In the first of three blogs, author Suzanne Jacobs Lipshaw introduces NaNo Prep
My middle grade contemporary fiction story idea was brewing since a crazy dream I had one April night. I spent the summer thinking it through, researching setting, etc., but as a picture book author, drafting a middle grade novel seemed daunting at best. I dabbled in a makeshift NaNoWriMo club with my students several years ago, so I was familiar with the basics. I decided to run with my story idea and give the true NaNoWriMo program a whirl.Since I am the consummate “planner,” I perused the NaNo website in August under a writer vs. a teacher lens. I was surprised at the number of resources offered not only for the month of November, but for the months surrounding the main event.
The process actually begins in September with a six-week NaNo Prep course. Each of the first four weeks are dedicated to an aspect of planning your story and the last two provide tips on organizing and managing your time in November.
Week one’s topic was Developing a Story Idea. Each week NaNo Prep assigns an exercise to do, provides a forum to converse with other WriMos about the week’s exercise, and lists additional resources. Since my idea was already developed, I chose to skip the first topic and move directly to week two Creating Complex Characters. I utilized their Character Development Questionnaire to flush out my protagonist and my main supporting characters.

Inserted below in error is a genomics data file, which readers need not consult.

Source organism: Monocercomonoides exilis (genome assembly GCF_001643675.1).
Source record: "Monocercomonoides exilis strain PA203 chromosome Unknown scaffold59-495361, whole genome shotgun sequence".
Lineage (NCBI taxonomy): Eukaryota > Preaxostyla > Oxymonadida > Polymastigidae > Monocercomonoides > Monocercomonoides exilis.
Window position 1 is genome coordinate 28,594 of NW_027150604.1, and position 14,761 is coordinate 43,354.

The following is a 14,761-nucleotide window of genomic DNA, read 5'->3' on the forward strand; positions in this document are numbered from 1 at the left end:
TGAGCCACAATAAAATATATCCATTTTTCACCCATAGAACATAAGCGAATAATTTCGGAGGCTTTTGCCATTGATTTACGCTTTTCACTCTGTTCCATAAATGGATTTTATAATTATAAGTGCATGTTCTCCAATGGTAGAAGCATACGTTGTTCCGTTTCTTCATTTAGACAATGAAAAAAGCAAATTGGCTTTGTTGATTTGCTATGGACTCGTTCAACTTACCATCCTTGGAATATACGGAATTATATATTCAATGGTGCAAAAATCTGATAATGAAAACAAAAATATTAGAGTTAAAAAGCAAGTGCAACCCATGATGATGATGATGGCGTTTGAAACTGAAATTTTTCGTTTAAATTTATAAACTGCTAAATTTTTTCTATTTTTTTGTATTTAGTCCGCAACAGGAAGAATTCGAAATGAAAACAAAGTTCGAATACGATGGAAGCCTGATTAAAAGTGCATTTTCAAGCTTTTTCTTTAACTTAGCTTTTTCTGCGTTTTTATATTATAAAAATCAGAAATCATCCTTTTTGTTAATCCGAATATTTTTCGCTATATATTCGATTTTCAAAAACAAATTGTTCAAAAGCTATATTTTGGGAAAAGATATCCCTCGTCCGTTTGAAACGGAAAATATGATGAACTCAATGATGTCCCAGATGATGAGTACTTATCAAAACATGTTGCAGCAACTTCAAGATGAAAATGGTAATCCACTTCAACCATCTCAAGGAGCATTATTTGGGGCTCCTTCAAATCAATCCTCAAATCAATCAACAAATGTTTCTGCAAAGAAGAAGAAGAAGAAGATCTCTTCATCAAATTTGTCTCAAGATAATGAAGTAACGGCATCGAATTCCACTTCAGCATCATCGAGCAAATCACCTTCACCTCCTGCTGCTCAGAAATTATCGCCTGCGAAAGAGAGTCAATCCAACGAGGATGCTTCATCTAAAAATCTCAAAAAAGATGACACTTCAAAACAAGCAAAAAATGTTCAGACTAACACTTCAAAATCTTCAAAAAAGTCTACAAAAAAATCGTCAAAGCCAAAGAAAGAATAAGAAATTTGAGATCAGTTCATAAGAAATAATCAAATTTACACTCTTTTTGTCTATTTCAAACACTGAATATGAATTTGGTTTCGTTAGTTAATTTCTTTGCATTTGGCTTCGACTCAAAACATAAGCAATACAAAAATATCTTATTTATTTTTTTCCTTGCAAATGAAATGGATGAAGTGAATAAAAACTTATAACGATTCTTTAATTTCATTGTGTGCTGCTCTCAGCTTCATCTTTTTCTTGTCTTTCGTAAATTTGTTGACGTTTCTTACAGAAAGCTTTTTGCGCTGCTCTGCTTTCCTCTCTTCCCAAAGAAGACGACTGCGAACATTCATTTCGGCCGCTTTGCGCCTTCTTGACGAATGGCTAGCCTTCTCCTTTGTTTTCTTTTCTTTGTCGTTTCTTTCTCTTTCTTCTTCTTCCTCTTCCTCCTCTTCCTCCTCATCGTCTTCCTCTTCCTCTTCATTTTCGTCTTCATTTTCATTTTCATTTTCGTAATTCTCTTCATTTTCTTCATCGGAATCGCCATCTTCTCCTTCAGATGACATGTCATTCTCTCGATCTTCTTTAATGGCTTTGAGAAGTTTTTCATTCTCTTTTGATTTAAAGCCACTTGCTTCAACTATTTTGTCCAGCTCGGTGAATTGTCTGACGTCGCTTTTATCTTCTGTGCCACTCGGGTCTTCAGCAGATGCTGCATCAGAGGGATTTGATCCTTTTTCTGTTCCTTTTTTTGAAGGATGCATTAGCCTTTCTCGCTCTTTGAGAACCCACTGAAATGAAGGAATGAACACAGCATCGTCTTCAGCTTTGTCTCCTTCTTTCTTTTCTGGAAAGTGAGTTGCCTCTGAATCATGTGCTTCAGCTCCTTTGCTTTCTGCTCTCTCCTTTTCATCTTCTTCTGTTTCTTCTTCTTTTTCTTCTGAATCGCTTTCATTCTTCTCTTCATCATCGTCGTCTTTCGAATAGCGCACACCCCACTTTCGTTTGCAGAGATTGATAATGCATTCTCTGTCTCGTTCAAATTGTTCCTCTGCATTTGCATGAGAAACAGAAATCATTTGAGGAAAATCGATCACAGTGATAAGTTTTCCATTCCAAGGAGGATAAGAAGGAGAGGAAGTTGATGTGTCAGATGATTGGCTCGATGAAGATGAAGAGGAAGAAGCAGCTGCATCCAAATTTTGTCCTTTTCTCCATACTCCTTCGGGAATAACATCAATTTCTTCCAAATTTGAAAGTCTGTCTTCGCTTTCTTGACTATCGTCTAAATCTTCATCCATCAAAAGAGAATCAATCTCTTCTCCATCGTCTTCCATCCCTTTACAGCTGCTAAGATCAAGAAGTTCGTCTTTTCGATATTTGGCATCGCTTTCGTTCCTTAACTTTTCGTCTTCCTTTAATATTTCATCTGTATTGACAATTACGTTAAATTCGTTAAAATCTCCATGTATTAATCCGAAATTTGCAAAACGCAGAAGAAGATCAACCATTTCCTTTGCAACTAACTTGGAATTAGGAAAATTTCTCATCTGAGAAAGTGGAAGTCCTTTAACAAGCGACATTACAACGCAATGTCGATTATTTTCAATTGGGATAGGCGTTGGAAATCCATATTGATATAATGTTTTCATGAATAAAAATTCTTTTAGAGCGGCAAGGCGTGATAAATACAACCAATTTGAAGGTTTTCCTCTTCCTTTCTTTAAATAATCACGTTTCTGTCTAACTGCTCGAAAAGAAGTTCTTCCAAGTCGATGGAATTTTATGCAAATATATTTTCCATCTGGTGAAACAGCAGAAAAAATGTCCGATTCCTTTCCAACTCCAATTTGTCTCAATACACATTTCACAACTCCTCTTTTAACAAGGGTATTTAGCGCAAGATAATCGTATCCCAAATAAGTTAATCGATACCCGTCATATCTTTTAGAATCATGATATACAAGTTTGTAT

Week three’s (my week two’s) topic was Constructing a Detailed Plot or Outline. Since most authors fall somewhere on the “planner vs. pantser” continuum, NaNo offers a quiz to discover what type of plotting method works best for you. Already knowing I was a planner, I took the test for fun and was glad I did. It led me to planning and outlining resources best aligned to my spot on the continuum. I chose to use the Save the Cat! Beat Sheet created by Jessica Brody, the author of Save the Cat! Writes A Novel. For me, one week wasn’t nearly enough to work through the outline so I was glad to be a week ahead of schedule.
Week four centered on Building a Strong World. Initially, I didn’t think I needed this since I wasn’t writing a fantasy or sci-fi, but soon learned this section was geared to any setting. Coincidentally, that week, I was scheduled to take a trip with my husband to explore Marquette, Michigan where my story was set. If you’re able, I highly recommend turning your research into a working vacation.
Weeks five and six’s topics were Organizing Your Life for Writing and Finding and Managing Your Time. Again, I didn’t delve too much into those sections. Last year was my first year as a retired teacher and I knew I would have a lot of time to write, or so I thought…(stay tuned to part 2 of this series for more about that).
Instead, I used those two weeks to continue developing my story outline. I combined the Save the Cat! organizer
with professional writer and editor Erin M. Brown’s Master Story Map (which I received from a previous SCBWI-MI workshop). Melding the two enabled me to better understand and outline the story beats needed for the ENTIRE novel.
Come November 1, this “planner” was ready to roll!
Suzanne Jacobs Lipshaw is an award-winning nonfiction children’s book author and former elementary special education teacher who is passionate about growing young minds. Suzanne’s first nonfiction picture book,, I Campaigned for Ice Cream: A Boy’s Quest for Ice Cream Trucks, debuted in April 2019 from Warren Publishing. Her second book, Mighty Mahi, launched from Doodle and Peck Publishing in March 2022. Suzanne enjoys speaking to schools about writing, leadership, and how kids can make a difference in our world.
You can visit Suzanne online at: